August 25, 2009 — Open windows offer relief from the summer heat, but they can pose hazards for small children. To protect children from falls, the Health Department urges New Yorkers to make sure window guards are in place. City law requires the owner of any building with three or more apartments to install window guards in units where children under age 11 live. Anyone caring for children 10 years old or younger in their home should inform their building's owner or superintendent and ask to have window guards properly installed. People living in one- or two-family homes should consider installing guards in any window not used as an emergency exit.
"Window guards prevent falls and protect children," said Dr. Thomas Farley, New York City Health Commissioner — "but only if landlords, tenants and parents make sure they are installed. Even if you don't have children living in your home, it's a good idea to install window guards if children visit frequently."
Nine New York City children have fallen from residential windows since June. Six of the nine falls could have been prevented if the window guard regulation was followed. Three of the six falls resulted in death.
Tenants whose landlords fail to provide window guards can call 311 to file a complaint. Landlords may also call 311 to report tenants who refuse to have approved window guards installed as required by law.
If children 10 years or younger live in your apartment, or if you provide child care services in your apartment, you must:
- Inform the landlord if you live in a building with
three of more apartments.
- Let the landlord come in to install approved window
- Not remove
window guards, even partially, once they are installed.
- Not make alterations to window guards.
Families living in one or two story homes should consider installing window guards in any window not used as an emergency exit if they have young children.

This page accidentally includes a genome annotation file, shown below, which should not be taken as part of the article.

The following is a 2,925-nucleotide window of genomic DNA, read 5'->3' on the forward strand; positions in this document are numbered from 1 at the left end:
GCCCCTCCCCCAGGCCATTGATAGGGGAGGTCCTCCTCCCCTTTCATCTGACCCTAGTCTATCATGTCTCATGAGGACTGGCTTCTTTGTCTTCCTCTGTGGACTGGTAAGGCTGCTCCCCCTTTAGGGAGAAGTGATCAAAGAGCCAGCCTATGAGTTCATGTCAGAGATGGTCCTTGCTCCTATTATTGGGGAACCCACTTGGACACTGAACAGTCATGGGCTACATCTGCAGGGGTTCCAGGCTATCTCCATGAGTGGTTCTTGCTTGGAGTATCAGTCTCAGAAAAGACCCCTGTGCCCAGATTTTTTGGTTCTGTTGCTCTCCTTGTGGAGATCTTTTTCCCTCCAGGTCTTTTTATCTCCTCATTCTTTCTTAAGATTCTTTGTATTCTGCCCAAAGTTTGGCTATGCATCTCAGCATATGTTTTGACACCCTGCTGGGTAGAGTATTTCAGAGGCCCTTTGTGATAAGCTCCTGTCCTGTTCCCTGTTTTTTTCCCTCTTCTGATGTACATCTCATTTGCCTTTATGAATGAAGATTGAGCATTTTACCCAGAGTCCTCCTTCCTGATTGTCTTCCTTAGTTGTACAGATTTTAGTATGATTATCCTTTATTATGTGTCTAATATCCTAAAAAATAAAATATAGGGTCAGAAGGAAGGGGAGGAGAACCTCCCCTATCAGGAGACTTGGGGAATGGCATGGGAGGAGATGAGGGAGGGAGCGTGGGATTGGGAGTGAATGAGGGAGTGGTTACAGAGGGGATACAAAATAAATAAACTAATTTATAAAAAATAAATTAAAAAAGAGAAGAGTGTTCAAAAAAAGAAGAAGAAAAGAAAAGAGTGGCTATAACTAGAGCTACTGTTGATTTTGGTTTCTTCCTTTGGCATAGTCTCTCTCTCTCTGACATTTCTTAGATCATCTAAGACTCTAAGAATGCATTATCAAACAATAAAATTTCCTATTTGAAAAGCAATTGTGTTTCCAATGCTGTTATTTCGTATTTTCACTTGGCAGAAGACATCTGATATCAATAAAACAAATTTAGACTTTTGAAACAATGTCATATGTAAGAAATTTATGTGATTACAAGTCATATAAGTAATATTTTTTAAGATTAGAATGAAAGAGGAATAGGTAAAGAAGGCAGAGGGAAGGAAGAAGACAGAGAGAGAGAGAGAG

Approved Window Guards and Proper Installation
Every window guard must have a Health Department approval number on the inside stile and must be appropriate for the window it occupies. For information on approved window guards, where to buy them and how to install them, New Yorkers can call 311 and ask for the Health Department's Window Falls Prevention Program.
The Health Department offers the following guidelines to determine if your approved window guards are properly installed:
- On regular double-hung windows (pictured above), two
L-shaped stops should be screwed into the window's track — one on each side —
to keep the bottom window from rising more than 4 Â½ inches above the top bar
of a window guard. If you don't have double-hung windows, you must use special
window guards and approved stops.
- Whatever the window type, it should not have an
unguarded opening of more than 4 Â½ inches if children live in the unit.
Approved limiting devices should be installed on any window for which a window
guard is unavailable.
- The window guard must be installed securely on both
sides with one-way or tamper-proof screws approved by the Health Department.
- A window guard installed in a rotting or insecure
frame may fall out. Landlords must repair or replace insecure window frames
and install approved window guards.
- If a window guard must be removed to install an air conditioning unit, the job should be done by a professional. The air conditioner must be installed with one-way or tamper-proof screws, and the side panels should be made of metal or another solid, rigid material.
Additional Recommendations to Prevent Window Falls
- Check window guards periodically to assure they are
secure. If a window guard feels loose when you push or pull the bars, it could
become detached or fall out if a child leans or climbs on it.
- Never let your child play on balconies, rooftops or fire escapes, near elevator shafts, or in hallways with windows that do not have approved window guards.
For more information about approved window guards, preventing window falls, or about your rights as a tenant, call 311 or visit www.nyc.gov/html/doh/html/win/win.shtml.